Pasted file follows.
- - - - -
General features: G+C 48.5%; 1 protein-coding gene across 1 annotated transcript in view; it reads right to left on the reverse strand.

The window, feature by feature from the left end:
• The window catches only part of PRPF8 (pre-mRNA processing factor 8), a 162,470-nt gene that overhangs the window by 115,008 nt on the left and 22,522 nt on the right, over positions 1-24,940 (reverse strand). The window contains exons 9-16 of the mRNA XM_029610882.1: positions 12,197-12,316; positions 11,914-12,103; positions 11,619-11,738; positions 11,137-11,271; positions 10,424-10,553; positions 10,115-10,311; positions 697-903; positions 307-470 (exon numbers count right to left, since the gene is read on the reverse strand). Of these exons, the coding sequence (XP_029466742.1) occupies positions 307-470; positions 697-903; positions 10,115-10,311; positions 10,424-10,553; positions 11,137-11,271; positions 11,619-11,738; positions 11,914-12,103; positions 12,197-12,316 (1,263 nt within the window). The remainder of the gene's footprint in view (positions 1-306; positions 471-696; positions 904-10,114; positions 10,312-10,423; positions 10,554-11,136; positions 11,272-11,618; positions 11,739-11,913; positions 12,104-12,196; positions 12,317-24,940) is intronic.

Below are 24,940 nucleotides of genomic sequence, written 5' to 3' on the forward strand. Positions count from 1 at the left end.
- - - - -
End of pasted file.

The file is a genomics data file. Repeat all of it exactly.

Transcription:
General features: G+C 48.5%; 1 protein-coding gene across 1 annotated transcript in view; it reads right to left on the reverse strand.

The window, feature by feature from the left end:
• The window catches only part of PRPF8 (pre-mRNA processing factor 8), a 162,470-nt gene that overhangs the window by 115,008 nt on the left and 22,522 nt on the right, over positions 1-24,940 (reverse strand). The window contains exons 9-16 of the mRNA XM_029610882.1: positions 12,197-12,316; positions 11,914-12,103; positions 11,619-11,738; positions 11,137-11,271; positions 10,424-10,553; positions 10,115-10,311; positions 697-903; positions 307-470 (exon numbers count right to left, since the gene is read on the reverse strand). Of these exons, the coding sequence (XP_029466742.1) occupies positions 307-470; positions 697-903; positions 10,115-10,311; positions 10,424-10,553; positions 11,137-11,271; positions 11,619-11,738; positions 11,914-12,103; positions 12,197-12,316 (1,263 nt within the window). The remainder of the gene's footprint in view (positions 1-306; positions 471-696; positions 904-10,114; positions 10,312-10,423; positions 10,554-11,136; positions 11,272-11,618; positions 11,739-11,913; positions 12,104-12,196; positions 12,317-24,940) is intronic.

Below are 24,940 nucleotides of genomic sequence, written 5' to 3' on the forward strand. Positions count from 1 at the left end.